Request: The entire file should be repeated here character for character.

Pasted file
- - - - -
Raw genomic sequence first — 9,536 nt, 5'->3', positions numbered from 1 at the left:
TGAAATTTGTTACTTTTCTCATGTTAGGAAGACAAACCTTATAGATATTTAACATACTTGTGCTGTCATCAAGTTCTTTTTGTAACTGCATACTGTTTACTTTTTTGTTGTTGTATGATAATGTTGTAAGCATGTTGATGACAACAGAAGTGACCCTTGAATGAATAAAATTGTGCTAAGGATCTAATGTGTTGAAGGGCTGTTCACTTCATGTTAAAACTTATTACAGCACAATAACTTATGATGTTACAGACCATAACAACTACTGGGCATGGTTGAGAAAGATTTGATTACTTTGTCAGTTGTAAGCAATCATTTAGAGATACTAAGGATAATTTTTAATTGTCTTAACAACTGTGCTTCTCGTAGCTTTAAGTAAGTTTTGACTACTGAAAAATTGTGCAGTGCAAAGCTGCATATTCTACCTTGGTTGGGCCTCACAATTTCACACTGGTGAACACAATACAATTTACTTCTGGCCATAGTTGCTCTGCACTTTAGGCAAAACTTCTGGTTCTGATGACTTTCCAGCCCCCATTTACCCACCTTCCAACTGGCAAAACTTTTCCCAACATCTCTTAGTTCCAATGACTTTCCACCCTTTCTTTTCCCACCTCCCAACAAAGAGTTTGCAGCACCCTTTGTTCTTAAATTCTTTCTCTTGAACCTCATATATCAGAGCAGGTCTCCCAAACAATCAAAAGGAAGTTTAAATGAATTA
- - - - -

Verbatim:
Raw genomic sequence first — 9,536 nt, 5'->3', positions numbered from 1 at the left:
TGAAATTTGTTACTTTTCTCATGTTAGGAAGACAAACCTTATAGATATTTAACATACTTGTGCTGTCATCAAGTTCTTTTTGTAACTGCATACTGTTTACTTTTTTGTTGTTGTATGATAATGTTGTAAGCATGTTGATGACAACAGAAGTGACCCTTGAATGAATAAAATTGTGCTAAGGATCTAATGTGTTGAAGGGCTGTTCACTTCATGTTAAAACTTATTACAGCACAATAACTTATGATGTTACAGACCATAACAACTACTGGGCATGGTTGAGAAAGATTTGATTACTTTGTCAGTTGTAAGCAATCATTTAGAGATACTAAGGATAATTTTTAATTGTCTTAACAACTGTGCTTCTCGTAGCTTTAAGTAAGTTTTGACTACTGAAAAATTGTGCAGTGCAAAGCTGCATATTCTACCTTGGTTGGGCCTCACAATTTCACACTGGTGAACACAATACAATTTACTTCTGGCCATAGTTGCTCTGCACTTTAGGCAAAACTTCTGGTTCTGATGACTTTCCAGCCCCCATTTACCCACCTTCCAACTGGCAAAACTTTTCCCAACATCTCTTAGTTCCAATGACTTTCCACCCTTTCTTTTCCCACCTCCCAACAAAGAGTTTGCAGCACCCTTTGTTCTTAAATTCTTTCTCTTGAACCTCATATATCAGAGCAGGTCTCCCAAACAATCAAAAGGAAGTTTAAATGAATTA